Ender’s Game is one of our preview round titles. The film won’t be released until November so there is still time to read it.
Archives for May 2013
The Library at St. Mary’s College of Maryland’s Summer Reading Program will begin on June 3 and end on August 16, 2013.
The Summer Reading program is open to all members of the SMCM Library community including students, staff, faculty, alumni and residents of the Tri-County area (St. Mary’s, Calvert and Charles counties.) Any book is eligible as long as a copy is available in the SMCM library catalog, the local public library (COSMOS) catalog, or the USMAI catalog. The books don’t need to be checked out from the library. To get points, you must post a review on the blog.
New this year is the preview round. Staring on May 28 you can rate or review the books the St. Mary’s Staff Book Club read this Spring. The more books you review the more chances you have to win.
For more information, visit the Summer Reading Program Blog.
Library summer readers are invited to rate or review the St. Mary’s College Staff Book Club titles, Ender’s Game, The Likeness, The Fault in Our Stars and The Dog Stars from May 28 – June 2, 2013. You may use the submit a review form or follow the links to rate the book. All four titles are held by the SMCM Library. Include your name and email with your review to be entered into the preview round raffle. (Updated to correct review links.)
The Summer Reading program is open to all members of the SMCM Library community including students, staff, faculty, alumni and residents of the Tri-County area (St. Mary’s, Calvert and Charles counties.) You may read anything you like as long as a copy is available at the SMCM Library or via the USMAI or public library (COSMOS) catalogs. You do not need to check the book out of the library. To get points you must post a review on the blog.
New for this year we have a Preview Round. Staring on May 28 you can rate or review the books the St. Mary’s Staff Book Club read this Spring. The more books you review the more chances you have to win.
See About Summer Reading for more information.
The staff book club has selected Ender’s Game by Orson Scott Card for May. This Nebula and Hugo Award winning novel is the first in Card’s Ender’s Game series and is considered by many to be a classic in the science fiction genre.
Recruited for military training by the world government, Ender’s childhood ends the moment he enters his new home: Battleschool. Among elite recruits, Ender proves himself to be a genius among geniuses.”
Looking for more than a blurb? Check out the SparkNotes.
At this time you are more likely to find reviews of the film trailer as it is about to become a major motion picture. There is a lot of enthusiasm from fans eagerly anticipating the film’s opening in November as well as concerns about bad press related to Orson Scott Card’s politics.
— Pamela Mann
Sous-Bois by Paul Cezanne, courtesy of the LACMA digital collection
Earlier this year the Los Angeles County Art Museum revamped their website to include a searchable collection of over 20,000 downloadable images of artwork in their collection that are in the public domain. These are high resolution images, folks! The quality is outstanding and the search interface is fantastic. In just 5 minutes I’ve manage to pull up Magritte’s The Treachery of Images (This is not a pipe), Renoir’s Two Girls Reading, and examples of 15th century Islamic calligraphy.
This is an excellent resource for art students, researchers, or simply art enthusiasts. Enjoy!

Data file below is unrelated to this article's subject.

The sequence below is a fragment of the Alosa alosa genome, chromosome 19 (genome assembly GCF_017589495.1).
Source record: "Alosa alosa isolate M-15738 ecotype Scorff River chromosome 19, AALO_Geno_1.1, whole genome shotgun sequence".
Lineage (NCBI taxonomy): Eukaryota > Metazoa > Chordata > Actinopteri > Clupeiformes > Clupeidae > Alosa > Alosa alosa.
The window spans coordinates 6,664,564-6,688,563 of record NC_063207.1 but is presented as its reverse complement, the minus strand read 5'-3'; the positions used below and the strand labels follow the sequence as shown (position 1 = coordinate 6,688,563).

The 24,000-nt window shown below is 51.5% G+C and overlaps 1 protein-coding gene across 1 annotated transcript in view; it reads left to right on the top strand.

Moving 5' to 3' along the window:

The library’s summer hours are now in effect. You can continue to stop by the library during the summer months Monday through Friday from 8 am to 5 pm. We’re closed on Saturday and Sunday. After the mad rush of finals the library is now calm, cool, and filled with awesome librarians, library staff, computers, and books.
We will be closed for the following holidays:
Memorial Day (Monday, May 27)
Independence Day (Thursday, July 4)
Stop by and see us. We’re not at the beach yet!
April 18, 2013, marked the debut of the DPLA, the Digital Public Library of America. You’ve never heard of the DPLA? You’re not alone. Lots of librarians have been reading and hearing about it since October 2010 when a group of 40 leaders from libraries, universities and foundations met to try to make the dream of a free, digital public library a reality.
The DPLA has ambitious goals to create “an open, distributed network of comprehensive online resources that would draw on the nation’s living heritage from libraries, universities, archives, and museums in order to educate, inform, and empower everyone in current and future generations.” Did they succeed?
The DPLA received important grant funding and formed important partnerships with organizations like the National Archives, the N.Y. Public Library, and the Smithsonian Institute to name a few. That means you can search the DPLA website to access digital collections at all of the partner institutions. Search by exhibit collection, place, timeline, or date.
Check out an exhibit on Activism in the USA or Parks and Public Spaces. Check out how many items are dated from the year you were born by using the timeline (11,750 from my birth year – see if you can find it).
Is the DPLA finished? Does it have “everything”? Even if we could figure out what “everything” is that wouldn’t be likely. And not everything accessible through searches in the DPLA is in the public domain so user still have to be sure they comply with copyright laws. But – it is the auspicious beginning of portal to a wide variety of important, historical, and really interesting books, historical records, images, and audiovisual materials. It might lead you to materials that can help you with that next project . . . or help you find a way to send a rainy afternoon. Check it out.